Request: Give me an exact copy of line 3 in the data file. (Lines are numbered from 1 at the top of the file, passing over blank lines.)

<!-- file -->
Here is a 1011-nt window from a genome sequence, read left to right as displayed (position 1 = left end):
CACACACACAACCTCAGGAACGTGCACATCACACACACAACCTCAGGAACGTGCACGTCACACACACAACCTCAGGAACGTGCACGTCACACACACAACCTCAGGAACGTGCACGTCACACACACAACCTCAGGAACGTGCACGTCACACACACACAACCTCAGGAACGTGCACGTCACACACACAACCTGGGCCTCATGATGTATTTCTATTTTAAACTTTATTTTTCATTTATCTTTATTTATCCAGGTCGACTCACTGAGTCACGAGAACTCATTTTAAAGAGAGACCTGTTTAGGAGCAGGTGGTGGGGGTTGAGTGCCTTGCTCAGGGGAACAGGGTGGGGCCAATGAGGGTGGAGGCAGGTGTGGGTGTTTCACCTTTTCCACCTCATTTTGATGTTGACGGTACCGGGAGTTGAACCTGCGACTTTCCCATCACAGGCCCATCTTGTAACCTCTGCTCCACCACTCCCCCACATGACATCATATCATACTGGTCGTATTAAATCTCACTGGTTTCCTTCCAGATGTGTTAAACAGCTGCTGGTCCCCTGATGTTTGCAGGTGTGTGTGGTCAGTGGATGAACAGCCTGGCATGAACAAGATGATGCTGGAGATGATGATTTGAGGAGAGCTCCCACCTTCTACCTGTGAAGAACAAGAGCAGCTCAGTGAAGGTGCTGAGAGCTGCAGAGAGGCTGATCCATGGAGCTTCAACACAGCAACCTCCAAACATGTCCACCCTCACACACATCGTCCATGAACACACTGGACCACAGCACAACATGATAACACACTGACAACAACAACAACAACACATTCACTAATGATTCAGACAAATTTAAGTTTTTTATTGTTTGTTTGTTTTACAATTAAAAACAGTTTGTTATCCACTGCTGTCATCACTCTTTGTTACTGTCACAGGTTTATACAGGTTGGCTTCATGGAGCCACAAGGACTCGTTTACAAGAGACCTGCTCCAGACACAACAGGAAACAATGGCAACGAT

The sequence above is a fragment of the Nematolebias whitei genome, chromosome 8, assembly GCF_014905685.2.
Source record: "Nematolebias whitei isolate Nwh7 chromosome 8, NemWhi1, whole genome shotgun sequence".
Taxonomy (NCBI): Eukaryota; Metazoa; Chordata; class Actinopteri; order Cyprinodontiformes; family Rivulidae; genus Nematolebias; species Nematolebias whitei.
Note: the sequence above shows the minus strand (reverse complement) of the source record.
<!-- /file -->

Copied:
The sequence above is a fragment of the Nematolebias whitei genome, chromosome 8, assembly GCF_014905685.2.